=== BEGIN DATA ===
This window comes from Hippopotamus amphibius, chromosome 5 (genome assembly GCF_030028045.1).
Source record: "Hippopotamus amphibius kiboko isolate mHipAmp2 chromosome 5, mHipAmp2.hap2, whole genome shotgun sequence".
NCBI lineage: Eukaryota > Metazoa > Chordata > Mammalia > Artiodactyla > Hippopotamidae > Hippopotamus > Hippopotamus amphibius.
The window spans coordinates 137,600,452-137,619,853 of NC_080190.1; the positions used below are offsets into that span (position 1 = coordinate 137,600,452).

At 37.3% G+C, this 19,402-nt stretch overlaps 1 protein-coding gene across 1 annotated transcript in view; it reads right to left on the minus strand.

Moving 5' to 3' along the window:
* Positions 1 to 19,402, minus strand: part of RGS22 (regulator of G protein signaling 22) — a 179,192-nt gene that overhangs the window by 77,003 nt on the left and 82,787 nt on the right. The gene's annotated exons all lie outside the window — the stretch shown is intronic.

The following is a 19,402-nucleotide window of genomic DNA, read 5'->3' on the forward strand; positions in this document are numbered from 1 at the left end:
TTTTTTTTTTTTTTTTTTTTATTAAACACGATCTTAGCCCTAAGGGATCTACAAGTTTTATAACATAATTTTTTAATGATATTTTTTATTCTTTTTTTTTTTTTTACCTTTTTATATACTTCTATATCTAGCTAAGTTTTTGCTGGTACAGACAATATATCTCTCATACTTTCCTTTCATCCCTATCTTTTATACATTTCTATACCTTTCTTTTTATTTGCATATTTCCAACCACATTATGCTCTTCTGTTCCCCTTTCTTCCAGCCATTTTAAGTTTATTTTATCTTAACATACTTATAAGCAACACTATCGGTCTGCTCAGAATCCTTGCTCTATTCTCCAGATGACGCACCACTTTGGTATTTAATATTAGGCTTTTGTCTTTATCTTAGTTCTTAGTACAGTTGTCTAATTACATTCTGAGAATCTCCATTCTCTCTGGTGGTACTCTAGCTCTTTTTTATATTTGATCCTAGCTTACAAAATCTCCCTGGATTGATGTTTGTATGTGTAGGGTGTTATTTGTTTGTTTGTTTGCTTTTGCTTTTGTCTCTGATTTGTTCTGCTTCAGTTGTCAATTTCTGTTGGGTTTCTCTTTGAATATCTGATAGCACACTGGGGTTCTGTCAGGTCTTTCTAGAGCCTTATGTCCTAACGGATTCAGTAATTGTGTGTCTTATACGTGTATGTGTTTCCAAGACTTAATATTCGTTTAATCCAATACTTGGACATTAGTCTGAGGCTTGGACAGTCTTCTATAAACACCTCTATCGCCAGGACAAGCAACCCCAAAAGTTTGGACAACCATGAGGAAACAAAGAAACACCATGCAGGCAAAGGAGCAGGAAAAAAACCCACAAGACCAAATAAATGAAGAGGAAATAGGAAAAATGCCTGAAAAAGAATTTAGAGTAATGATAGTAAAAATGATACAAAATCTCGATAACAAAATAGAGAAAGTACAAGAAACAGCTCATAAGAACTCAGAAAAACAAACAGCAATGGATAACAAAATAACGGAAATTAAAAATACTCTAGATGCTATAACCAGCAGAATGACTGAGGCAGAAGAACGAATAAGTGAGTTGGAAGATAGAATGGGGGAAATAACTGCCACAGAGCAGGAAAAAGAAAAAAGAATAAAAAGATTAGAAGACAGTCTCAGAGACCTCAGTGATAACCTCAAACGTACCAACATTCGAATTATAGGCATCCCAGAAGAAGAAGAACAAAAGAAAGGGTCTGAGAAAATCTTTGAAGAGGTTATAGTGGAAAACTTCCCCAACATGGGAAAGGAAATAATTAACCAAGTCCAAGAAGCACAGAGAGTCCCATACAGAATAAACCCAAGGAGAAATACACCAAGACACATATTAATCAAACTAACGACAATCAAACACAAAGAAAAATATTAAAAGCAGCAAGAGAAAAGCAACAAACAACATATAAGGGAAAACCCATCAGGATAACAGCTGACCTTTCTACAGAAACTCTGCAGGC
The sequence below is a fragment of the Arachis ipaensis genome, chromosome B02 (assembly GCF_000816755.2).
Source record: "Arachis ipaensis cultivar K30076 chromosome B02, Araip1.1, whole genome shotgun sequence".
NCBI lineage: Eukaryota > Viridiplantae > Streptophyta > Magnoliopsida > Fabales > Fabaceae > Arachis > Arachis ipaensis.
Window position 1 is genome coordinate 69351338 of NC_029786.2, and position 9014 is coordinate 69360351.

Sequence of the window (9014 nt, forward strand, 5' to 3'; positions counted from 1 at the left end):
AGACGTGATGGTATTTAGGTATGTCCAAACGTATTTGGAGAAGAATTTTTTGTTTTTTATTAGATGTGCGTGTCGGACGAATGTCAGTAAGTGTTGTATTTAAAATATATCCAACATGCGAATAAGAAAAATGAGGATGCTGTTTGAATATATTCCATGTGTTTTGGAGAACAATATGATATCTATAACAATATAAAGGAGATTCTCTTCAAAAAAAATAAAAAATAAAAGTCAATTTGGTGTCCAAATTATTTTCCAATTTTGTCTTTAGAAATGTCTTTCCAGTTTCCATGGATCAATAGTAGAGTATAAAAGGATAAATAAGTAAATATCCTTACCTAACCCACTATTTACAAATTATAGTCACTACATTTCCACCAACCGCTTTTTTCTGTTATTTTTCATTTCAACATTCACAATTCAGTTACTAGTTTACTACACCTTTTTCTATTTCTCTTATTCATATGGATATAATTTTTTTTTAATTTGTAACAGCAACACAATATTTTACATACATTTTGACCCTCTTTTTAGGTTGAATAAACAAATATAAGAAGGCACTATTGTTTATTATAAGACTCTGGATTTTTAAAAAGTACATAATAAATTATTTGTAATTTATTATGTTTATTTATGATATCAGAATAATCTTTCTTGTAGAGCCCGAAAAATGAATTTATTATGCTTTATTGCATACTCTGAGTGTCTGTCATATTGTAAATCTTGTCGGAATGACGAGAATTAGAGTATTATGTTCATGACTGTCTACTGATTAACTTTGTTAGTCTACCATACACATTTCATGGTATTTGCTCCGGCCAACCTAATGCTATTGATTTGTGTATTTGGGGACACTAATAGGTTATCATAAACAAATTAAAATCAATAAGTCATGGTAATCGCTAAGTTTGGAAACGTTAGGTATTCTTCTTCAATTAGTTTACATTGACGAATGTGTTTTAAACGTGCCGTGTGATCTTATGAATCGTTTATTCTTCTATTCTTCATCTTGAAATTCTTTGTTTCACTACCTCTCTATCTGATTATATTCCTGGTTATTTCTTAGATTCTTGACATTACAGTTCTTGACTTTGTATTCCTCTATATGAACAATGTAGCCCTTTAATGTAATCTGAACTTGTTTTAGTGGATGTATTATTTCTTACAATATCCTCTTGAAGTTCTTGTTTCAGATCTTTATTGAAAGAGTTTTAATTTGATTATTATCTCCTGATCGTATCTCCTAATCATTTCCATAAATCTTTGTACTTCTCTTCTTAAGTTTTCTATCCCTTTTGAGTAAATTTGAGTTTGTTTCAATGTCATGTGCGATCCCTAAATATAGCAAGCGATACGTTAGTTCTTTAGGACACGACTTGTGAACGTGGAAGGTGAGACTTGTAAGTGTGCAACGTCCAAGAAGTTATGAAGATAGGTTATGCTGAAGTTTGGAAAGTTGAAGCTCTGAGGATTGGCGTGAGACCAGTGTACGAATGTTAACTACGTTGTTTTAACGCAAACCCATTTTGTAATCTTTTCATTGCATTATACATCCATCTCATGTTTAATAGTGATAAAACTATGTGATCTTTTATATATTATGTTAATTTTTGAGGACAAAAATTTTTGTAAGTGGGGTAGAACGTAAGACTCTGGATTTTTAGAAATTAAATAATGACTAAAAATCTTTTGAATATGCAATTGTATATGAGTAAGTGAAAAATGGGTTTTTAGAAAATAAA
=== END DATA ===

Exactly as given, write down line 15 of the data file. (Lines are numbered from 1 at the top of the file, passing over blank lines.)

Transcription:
AGACGTGATGGTATTTAGGTATGTCCAAACGTATTTGGAGAAGAATTTTTTGTTTTTTATTAGATGTGCGTGTCGGACGAATGTCAGTAAGTGTTGTATTTAAAATATATCCAACATGCGAATAAGAAAAATGAGGATGCTGTTTGAATATATTCCATGTGTTTTGGAGAACAATATGATATCTATAACAATATAAAGGAGATTCTCTTCAAAAAAAATAAAAAATAAAAGTCAATTTGGTGTCCAAATTATTTTCCAATTTTGTCTTTAGAAATGTCTTTCCAGTTTCCATGGATCAATAGTAGAGTATAAAAGGATAAATAAGTAAATATCCTTACCTAACCCACTATTTACAAATTATAGTCACTACATTTCCACCAACCGCTTTTTTCTGTTATTTTTCATTTCAACATTCACAATTCAGTTACTAGTTTACTACACCTTTTTCTATTTCTCTTATTCATATGGATATAATTTTTTTTTAATTTGTAACAGCAACACAATATTTTACATACATTTTGACCCTCTTTTTAGGTTGAATAAACAAATATAAGAAGGCACTATTGTTTATTATAAGACTCTGGATTTTTAAAAAGTACATAATAAATTATTTGTAATTTATTATGTTTATTTATGATATCAGAATAATCTTTCTTGTAGAGCCCGAAAAATGAATTTATTATGCTTTATTGCATACTCTGAGTGTCTGTCATATTGTAAATCTTGTCGGAATGACGAGAATTAGAGTATTATGTTCATGACTGTCTACTGATTAACTTTGTTAGTCTACCATACACATTTCATGGTATTTGCTCCGGCCAACCTAATGCTATTGATTTGTGTATTTGGGGACACTAATAGGTTATCATAAACAAATTAAAATCAATAAGTCATGGTAATCGCTAAGTTTGGAAACGTTAGGTATTCTTCTTCAATTAGTTTACATTGACGAATGTGTTTTAAACGTGCCGTGTGATCTTATGAATCGTTTATTCTTCTATTCTTCATCTTGAAATTCTTTGTTTCACTACCTCTCTATCTGATTATATTCCTGGTTATTTCTTAGATTCTTGACATTACAGTTCTTGACTTTGTATTCCTCTATATGAACAATGTAGCCCTTTAATGTAATCTGAACTTGTTTTAGTGGATGTATTATTTCTTACAATATCCTCTTGAAGTTCTTGTTTCAGATCTTTATTGAAAGAGTTTTAATTTGATTATTATCTCCTGATCGTATCTCCTAATCATTTCCATAAATCTTTGTACTTCTCTTCTTAAGTTTTCTATCCCTTTTGAGTAAATTTGAGTTTGTTTCAATGTCATGTGCGATCCCTAAATATAGCAAGCGATACGTTAGTTCTTTAGGACACGACTTGTGAACGTGGAAGGTGAGACTTGTAAGTGTGCAACGTCCAAGAAGTTATGAAGATAGGTTATGCTGAAGTTTGGAAAGTTGAAGCTCTGAGGATTGGCGTGAGACCAGTGTACGAATGTTAACTACGTTGTTTTAACGCAAACCCATTTTGTAATCTTTTCATTGCATTATACATCCATCTCATGTTTAATAGTGATAAAACTATGTGATCTTTTATATATTATGTTAATTTTTGAGGACAAAAATTTTTGTAAGTGGGGTAGAACGTAAGACTCTGGATTTTTAGAAATTAAATAATGACTAAAAATCTTTTGAATATGCAATTGTATATGAGTAAGTGAAAAATGGGTTTTTAGAAAATAAA